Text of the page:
Wednesday, 10 February 2010

Why revolution is always evil and was the very first sin (3)

This is further reinforced by the principles of just war.

As St Thomas teaches (Summa Theologica, II-II, Q.40, A.1):

'In order for a war to be just, three things are necessary.

First, the authority of the sovereign by whose command the war is to be waged. For it is not the business of a private individual to declare war, because he can seek for redress of his rights from the tribunal of his superior. Moreover it is not the business of a private individual to summon together the people, which has to be done in wartime. And as the care of the common weal is committed to those who are in authority, it is their business to watch over the common weal of the city, kingdom or province subject to them. And just as it is lawful for them to have recourse to the sword in defending that common weal against internal disturbances, when they punish evil-doers, according to the words of the Apostle (Romans 13:4): "He beareth not the sword in vain: for he is God's minister, an avenger to execute wrath upon him that doth evil"; so too, it is their business to have recourse to the sword of war in defending the common weal against external enemies. Hence it is said to those who are in authority (Psalm 81:4): "Rescue the poor: and deliver the needy out of the hand of the sinner"; and for this reason Augustine says (Contra Faust. xxii, 75): "The natural order conducive to peace among mortals demands that the power to declare and counsel war should be in the hands of those who hold the supreme authority".

Secondly, a just cause is required, namely that those who are attacked, should be attacked because they deserve it on account of some fault. Wherefore Augustine says (QQ. in Hept., qu. x, super Jos.): "A just war is wont to be described as one that avenges wrongs, when a nation or state has to be punished, for refusing to make amends for the wrongs inflicted by its subjects, or to restore what it has seized unjustly".

Thirdly, it is necessary that the belligerents should have a rightful intention, so that they intend the advancement of good, or the avoidance of evil. Hence Augustine says (De Verb. Dom. [actualiter Can. Apud. Caus. xxiii, qu. 1]): "True religion looks upon as peaceful those wars that are waged not for motives of aggrandizement, or cruelty, but with the object of securing peace, of punishing evil-doers, and of uplifting the good". For it may happen that the war is declared by the legitimate authority, and for a just cause, and yet be rendered unlawful through a wicked intention. Hence Augustine says (Contra Faust. xxii, 74): "The passion for inflicting harm, the cruel thirst for vengeance, an unpacific and relentless spirit, the fever of revolt, the lust of power, and such like things, all these are rightly condemned in war".'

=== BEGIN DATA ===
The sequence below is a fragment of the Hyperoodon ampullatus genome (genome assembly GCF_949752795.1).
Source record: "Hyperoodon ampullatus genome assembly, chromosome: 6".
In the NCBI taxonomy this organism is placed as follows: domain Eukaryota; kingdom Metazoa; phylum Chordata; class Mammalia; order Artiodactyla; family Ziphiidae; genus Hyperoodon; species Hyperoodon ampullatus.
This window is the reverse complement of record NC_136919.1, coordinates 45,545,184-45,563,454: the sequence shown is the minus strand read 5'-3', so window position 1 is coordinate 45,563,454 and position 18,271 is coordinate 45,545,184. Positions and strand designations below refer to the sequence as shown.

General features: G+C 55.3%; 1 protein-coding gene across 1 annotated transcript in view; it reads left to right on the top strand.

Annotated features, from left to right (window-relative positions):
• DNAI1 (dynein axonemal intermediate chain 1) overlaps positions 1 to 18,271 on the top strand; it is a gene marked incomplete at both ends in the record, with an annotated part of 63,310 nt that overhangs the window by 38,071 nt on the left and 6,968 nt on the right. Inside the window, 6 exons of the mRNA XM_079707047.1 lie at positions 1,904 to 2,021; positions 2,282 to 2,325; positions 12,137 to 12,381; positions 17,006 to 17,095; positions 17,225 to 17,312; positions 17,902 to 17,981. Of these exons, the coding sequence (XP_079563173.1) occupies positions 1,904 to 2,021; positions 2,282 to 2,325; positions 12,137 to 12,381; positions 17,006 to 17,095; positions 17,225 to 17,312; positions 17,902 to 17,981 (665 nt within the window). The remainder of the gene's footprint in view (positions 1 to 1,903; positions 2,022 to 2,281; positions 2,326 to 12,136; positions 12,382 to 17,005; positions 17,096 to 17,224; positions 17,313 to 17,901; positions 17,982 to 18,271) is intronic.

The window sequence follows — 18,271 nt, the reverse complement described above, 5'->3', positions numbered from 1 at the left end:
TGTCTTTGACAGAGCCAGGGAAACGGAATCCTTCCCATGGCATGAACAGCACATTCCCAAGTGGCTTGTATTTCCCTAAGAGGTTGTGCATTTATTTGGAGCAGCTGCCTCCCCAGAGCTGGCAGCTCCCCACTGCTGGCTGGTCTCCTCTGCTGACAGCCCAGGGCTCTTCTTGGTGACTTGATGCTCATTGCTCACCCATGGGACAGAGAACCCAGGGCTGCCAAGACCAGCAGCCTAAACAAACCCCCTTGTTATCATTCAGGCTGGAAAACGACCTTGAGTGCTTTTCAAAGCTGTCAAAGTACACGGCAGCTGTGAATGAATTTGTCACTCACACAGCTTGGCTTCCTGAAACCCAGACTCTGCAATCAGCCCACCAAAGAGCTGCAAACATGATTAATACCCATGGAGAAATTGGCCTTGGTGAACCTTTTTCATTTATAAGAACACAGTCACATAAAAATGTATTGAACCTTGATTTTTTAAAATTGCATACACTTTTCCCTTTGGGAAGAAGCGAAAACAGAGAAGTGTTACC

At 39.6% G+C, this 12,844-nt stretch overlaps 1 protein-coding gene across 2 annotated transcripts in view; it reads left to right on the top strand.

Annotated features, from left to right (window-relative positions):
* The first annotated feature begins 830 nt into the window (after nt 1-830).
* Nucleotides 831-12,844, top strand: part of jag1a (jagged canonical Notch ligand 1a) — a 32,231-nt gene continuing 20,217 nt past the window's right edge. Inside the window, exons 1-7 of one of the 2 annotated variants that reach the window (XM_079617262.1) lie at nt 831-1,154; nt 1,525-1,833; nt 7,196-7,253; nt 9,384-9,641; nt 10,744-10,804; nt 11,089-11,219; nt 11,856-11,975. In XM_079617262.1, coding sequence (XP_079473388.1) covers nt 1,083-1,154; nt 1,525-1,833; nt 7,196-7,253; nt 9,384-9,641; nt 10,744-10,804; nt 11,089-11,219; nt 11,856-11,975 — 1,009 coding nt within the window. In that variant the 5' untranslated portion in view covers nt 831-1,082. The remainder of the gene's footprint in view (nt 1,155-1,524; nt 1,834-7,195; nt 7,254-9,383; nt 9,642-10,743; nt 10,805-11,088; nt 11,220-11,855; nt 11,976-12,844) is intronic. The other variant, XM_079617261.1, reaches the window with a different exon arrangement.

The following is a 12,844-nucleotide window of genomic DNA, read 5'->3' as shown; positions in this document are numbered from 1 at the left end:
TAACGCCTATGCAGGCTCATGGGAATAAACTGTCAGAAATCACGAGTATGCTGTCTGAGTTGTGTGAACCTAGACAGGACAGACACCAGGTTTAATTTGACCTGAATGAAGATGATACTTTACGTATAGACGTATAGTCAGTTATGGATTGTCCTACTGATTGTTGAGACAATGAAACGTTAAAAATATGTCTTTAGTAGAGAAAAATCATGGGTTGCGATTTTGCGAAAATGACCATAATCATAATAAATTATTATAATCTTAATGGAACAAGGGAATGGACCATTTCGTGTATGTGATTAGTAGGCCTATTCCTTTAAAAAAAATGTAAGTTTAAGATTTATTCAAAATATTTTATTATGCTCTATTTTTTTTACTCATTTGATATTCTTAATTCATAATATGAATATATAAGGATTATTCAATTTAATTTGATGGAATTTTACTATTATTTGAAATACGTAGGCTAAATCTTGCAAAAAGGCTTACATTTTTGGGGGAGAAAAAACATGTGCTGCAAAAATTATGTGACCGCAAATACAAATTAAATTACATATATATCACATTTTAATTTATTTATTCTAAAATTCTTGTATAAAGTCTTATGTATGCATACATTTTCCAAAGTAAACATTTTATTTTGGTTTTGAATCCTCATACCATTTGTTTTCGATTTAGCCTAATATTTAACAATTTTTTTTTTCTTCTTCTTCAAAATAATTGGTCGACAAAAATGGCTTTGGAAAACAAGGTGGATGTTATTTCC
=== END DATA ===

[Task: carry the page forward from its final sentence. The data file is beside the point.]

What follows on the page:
Thus it could not be clearer:

Only the legitimate ruler has the right to declare war.

No private citizen has that right.

Edouard Manet. Execution of Emperor Maximilian. 1867.
HIRH Archduke Maximilian of Austria, brother of the Emperor Franz Josef, was invited by the people and government of Mexico to become their emperor. He agreed. But a revolution came, overthrew him and cruelly executed this most mild of men. As so often, the idle, heartless and faithless mob lean on the wall vainly watching their own sovereign being shot, too dull and stupid to realise that it also meant the death of their own peace and freedom - as indeed proved exactly so. Mexico went from bad to worse and eventually revolutionary government banned all religion and massacred Christians. It was illegal for clergy to wear clerical dress. The Institutional Revolutionary Party (PRI) was only finally thrown out of government in 2002. Even now, much of Mexico is a poverty-stricken, chaotic, crime-ridden backwater ruled by inept rulers.

A private body of men do not have that right and if they usurp it then they are making themselves rulers or kings which they have no right to do . Indeed, it is a defiance of God who is the author of all authority.